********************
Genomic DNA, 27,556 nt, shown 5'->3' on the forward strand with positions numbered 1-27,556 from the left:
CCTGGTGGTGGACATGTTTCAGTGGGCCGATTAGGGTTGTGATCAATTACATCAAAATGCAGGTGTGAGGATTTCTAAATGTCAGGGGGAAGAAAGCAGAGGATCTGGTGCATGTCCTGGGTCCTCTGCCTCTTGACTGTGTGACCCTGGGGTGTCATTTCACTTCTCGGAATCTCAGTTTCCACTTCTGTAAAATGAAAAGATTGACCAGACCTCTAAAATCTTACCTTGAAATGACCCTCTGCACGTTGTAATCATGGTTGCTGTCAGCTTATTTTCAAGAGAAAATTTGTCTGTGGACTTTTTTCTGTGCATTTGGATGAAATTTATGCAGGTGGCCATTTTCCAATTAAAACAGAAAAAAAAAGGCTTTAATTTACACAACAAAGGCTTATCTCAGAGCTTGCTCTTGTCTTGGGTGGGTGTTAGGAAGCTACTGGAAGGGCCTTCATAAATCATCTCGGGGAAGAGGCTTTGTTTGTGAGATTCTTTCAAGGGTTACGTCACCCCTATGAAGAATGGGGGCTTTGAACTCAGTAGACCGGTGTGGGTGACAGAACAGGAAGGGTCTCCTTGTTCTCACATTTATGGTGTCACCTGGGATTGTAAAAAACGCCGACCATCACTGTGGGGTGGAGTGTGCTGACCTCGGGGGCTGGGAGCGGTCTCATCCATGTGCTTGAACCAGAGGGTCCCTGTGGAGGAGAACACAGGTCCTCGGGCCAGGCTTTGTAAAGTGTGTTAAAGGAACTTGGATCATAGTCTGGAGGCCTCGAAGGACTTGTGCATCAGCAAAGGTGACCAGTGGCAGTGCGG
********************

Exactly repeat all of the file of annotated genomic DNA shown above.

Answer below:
Genomic DNA, 27,556 nt, shown 5'->3' on the forward strand with positions numbered 1-27,556 from the left:
CCTGGTGGTGGACATGTTTCAGTGGGCCGATTAGGGTTGTGATCAATTACATCAAAATGCAGGTGTGAGGATTTCTAAATGTCAGGGGGAAGAAAGCAGAGGATCTGGTGCATGTCCTGGGTCCTCTGCCTCTTGACTGTGTGACCCTGGGGTGTCATTTCACTTCTCGGAATCTCAGTTTCCACTTCTGTAAAATGAAAAGATTGACCAGACCTCTAAAATCTTACCTTGAAATGACCCTCTGCACGTTGTAATCATGGTTGCTGTCAGCTTATTTTCAAGAGAAAATTTGTCTGTGGACTTTTTTCTGTGCATTTGGATGAAATTTATGCAGGTGGCCATTTTCCAATTAAAACAGAAAAAAAAAGGCTTTAATTTACACAACAAAGGCTTATCTCAGAGCTTGCTCTTGTCTTGGGTGGGTGTTAGGAAGCTACTGGAAGGGCCTTCATAAATCATCTCGGGGAAGAGGCTTTGTTTGTGAGATTCTTTCAAGGGTTACGTCACCCCTATGAAGAATGGGGGCTTTGAACTCAGTAGACCGGTGTGGGTGACAGAACAGGAAGGGTCTCCTTGTTCTCACATTTATGGTGTCACCTGGGATTGTAAAAAACGCCGACCATCACTGTGGGGTGGAGTGTGCTGACCTCGGGGGCTGGGAGCGGTCTCATCCATGTGCTTGAACCAGAGGGTCCCTGTGGAGGAGAACACAGGTCCTCGGGCCAGGCTTTGTAAAGTGTGTTAAAGGAACTTGGATCATAGTCTGGAGGCCTCGAAGGACTTGTGCATCAGCAAAGGTGACCAGTGGCAGTGCGG